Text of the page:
SG: I'm a Red Sox fan who defended when we threw stuff on the field after the umps screwed us in Game 5 of the 1999 ALCS at Fenway, so don't expect me to judge you or throw any stones from this glass house. But I'd say Atlanta's turning point started earlier with the Joe Johnson trade. Remember, nobody captured the malaise, aimlessness and relevant futility of Atlanta sports quite like Joe — he was just good enough to keep your team interesting, while also making you relatively uninterested and angry that you had been sucked in by them in the first place. Once you dumped him and his undumpable contract, you had one of those "Will Ferrell running down the street naked in Old School" moments and it never really stopped. Can Matty Ice lead the Falcons to 15-1? Why the hell not? Could the Hawks be this year's sleeper in the East? Sure, what the hell? Should we just sit there and accept one of the worst calls in recent baseball history because we're Atlanta fans and everyone thinks we're weak? NO!!!!!!!!! I like living in a world with edgier Atlanta fans — I'm excited for Rembert Browne (Grantland's resident Atlanta fan) to start missing deadlines and snapping at editors to screw off.
(Speaking of Rembert — here's our latest "Rembert Explains" video, in which we break down the immortal "Apache" video. If you've never seen it I mean just click play trust me )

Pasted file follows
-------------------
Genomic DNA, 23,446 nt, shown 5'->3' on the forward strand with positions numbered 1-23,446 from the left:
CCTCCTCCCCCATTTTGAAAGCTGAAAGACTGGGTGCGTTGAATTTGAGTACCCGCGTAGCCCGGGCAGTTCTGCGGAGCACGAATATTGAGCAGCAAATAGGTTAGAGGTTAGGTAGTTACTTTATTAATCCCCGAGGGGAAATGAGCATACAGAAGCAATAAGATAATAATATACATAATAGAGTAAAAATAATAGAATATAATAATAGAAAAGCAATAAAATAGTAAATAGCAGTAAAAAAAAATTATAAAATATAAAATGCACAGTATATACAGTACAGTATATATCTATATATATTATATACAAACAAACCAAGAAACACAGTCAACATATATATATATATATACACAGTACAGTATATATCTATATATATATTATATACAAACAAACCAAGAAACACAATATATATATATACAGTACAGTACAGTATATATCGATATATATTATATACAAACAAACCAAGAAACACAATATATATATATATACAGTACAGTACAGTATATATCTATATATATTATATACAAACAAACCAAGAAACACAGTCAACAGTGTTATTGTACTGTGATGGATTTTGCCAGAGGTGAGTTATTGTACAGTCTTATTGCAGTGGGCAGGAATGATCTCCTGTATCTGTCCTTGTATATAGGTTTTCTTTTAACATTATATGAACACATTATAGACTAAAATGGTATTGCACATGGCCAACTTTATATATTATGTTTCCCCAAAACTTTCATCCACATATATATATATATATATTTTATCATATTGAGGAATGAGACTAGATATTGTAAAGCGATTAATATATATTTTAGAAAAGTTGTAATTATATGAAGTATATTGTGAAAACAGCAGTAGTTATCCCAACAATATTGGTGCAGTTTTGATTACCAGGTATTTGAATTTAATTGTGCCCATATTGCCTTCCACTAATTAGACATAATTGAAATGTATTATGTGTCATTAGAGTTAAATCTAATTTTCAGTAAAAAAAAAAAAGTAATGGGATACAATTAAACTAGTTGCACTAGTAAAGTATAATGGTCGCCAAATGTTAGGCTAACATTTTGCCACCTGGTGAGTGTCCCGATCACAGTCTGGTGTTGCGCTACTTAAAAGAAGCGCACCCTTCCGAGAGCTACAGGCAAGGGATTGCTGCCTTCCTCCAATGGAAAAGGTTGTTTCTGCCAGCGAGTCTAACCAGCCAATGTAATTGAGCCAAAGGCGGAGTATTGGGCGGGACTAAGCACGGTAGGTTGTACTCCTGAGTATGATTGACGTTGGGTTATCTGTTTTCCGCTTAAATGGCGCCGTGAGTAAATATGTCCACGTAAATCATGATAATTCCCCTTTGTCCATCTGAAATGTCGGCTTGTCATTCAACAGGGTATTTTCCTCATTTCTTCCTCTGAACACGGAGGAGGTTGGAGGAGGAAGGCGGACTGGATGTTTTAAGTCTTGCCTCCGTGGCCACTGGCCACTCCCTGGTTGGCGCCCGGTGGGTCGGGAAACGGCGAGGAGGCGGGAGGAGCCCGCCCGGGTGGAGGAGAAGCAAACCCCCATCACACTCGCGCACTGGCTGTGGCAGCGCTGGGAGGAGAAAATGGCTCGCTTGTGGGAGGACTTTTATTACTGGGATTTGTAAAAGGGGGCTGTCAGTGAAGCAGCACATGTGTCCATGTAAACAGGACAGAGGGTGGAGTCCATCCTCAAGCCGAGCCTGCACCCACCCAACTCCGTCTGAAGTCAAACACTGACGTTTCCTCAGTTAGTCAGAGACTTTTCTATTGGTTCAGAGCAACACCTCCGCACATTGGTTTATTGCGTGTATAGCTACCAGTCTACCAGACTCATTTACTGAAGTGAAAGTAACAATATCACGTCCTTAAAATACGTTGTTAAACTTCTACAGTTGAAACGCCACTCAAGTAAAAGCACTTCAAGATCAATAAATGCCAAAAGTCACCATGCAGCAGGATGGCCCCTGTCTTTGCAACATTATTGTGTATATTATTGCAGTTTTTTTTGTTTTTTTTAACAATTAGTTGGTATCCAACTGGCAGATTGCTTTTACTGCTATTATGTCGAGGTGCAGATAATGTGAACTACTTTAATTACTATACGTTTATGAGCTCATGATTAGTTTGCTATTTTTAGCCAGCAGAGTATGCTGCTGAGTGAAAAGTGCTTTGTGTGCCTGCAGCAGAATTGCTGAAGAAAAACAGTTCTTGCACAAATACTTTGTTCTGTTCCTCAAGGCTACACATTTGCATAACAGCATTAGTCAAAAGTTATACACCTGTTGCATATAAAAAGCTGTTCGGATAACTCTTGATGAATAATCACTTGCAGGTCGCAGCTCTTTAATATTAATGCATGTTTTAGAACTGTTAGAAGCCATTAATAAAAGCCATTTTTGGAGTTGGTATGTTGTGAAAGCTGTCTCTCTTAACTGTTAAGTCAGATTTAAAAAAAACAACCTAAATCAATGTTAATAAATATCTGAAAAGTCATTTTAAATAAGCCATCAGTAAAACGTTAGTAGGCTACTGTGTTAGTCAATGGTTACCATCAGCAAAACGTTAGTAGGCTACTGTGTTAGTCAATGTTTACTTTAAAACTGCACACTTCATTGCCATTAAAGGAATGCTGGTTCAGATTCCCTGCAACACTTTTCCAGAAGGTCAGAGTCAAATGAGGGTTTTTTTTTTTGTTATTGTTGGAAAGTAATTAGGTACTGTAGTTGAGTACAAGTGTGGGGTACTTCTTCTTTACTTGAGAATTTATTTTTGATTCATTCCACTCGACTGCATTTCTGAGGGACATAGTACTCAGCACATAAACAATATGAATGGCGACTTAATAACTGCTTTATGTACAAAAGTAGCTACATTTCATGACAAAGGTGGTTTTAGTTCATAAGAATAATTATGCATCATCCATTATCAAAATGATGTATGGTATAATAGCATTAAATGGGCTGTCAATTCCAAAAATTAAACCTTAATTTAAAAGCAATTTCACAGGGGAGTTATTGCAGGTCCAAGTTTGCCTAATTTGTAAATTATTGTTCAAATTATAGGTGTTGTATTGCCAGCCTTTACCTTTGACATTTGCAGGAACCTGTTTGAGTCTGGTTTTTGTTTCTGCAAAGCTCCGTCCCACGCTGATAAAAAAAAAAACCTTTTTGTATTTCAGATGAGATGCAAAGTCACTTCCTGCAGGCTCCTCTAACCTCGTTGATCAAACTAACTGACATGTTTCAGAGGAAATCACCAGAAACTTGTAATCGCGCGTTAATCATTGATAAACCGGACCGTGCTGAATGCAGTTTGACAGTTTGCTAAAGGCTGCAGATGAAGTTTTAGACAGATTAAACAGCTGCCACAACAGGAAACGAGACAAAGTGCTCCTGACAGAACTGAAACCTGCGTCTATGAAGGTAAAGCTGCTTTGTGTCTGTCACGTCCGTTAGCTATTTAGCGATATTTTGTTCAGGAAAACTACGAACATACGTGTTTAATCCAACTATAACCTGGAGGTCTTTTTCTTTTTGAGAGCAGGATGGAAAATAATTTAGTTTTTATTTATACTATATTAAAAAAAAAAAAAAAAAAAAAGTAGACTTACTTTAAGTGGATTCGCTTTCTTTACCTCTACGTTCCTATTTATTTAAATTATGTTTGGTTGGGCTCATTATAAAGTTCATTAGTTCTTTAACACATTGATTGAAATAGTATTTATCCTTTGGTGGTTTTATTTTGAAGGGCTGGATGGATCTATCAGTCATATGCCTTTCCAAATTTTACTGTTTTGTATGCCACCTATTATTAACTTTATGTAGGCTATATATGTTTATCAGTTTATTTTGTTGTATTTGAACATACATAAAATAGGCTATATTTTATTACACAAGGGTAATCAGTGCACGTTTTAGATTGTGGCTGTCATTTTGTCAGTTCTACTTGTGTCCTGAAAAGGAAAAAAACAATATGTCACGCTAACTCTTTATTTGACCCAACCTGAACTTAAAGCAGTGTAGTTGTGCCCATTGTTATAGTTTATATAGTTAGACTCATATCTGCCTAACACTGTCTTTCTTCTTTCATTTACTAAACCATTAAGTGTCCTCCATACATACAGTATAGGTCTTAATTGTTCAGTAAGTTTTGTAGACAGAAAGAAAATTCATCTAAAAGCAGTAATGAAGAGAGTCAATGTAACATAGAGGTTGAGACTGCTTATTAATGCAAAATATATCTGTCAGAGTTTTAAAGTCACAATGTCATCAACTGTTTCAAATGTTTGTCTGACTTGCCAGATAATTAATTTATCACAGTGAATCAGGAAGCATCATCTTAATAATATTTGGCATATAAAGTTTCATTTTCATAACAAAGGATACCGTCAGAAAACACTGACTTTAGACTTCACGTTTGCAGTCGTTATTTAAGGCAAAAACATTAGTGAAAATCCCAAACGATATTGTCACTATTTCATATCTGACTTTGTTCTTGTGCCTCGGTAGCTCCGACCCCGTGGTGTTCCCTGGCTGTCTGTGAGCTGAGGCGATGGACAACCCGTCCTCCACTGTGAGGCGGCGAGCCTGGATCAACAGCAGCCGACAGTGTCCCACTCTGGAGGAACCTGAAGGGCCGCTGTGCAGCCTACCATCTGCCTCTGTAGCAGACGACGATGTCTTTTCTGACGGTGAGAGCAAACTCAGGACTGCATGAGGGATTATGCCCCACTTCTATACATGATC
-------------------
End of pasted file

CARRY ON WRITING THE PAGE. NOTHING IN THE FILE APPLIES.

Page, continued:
Q: Can you please stop coddling the Raiders? I love your continued insistence that the Raiders 35-13 loss in Week 2 to Miami was because 'they were wearing their black jerseys in the Miami sun'. Really? You are better than that. What's the blowout excuse this week? The air conditioning was too low in the Georgia Dome? You can't put any lipstick on this pig. White jerseys, black jerseys
The Raiders have lost 35-13 and 37-6 on the road this year. When the Falcons take the Silver and Black behind the woodshed this weekend, let's all agree it's because Carson Palmer just isn't that good, okay? Let's keep the "color of the jerseys" routine to the lucky lady who won my office pool last week.
SG: I stopped coddling the Raiders two weekends ago when they submitted that three-hour shartfest in Denver. I'm a little dumbfounded by this line, to be honest. According to Football Outsiders, Atlanta has a 29.1 DVOA (fourth in the NFL) and Oakland has a -31.3 DVOA (29th in the NFL). That's a 60-point difference! And if Atlanta is really headed for a no. 1-seed and 13 or 14 wins (and it sure seems like it), don't they need a couple of blowout home wins as part of that package? They haven't blown out anyone at home yet. And aren't we overdue for a monster Julio Jones fantasy week? Aren't we overdue for the defining Carson Palmer BQBL game? I'm going all out with this pick: Atlanta 55, Oakland 17.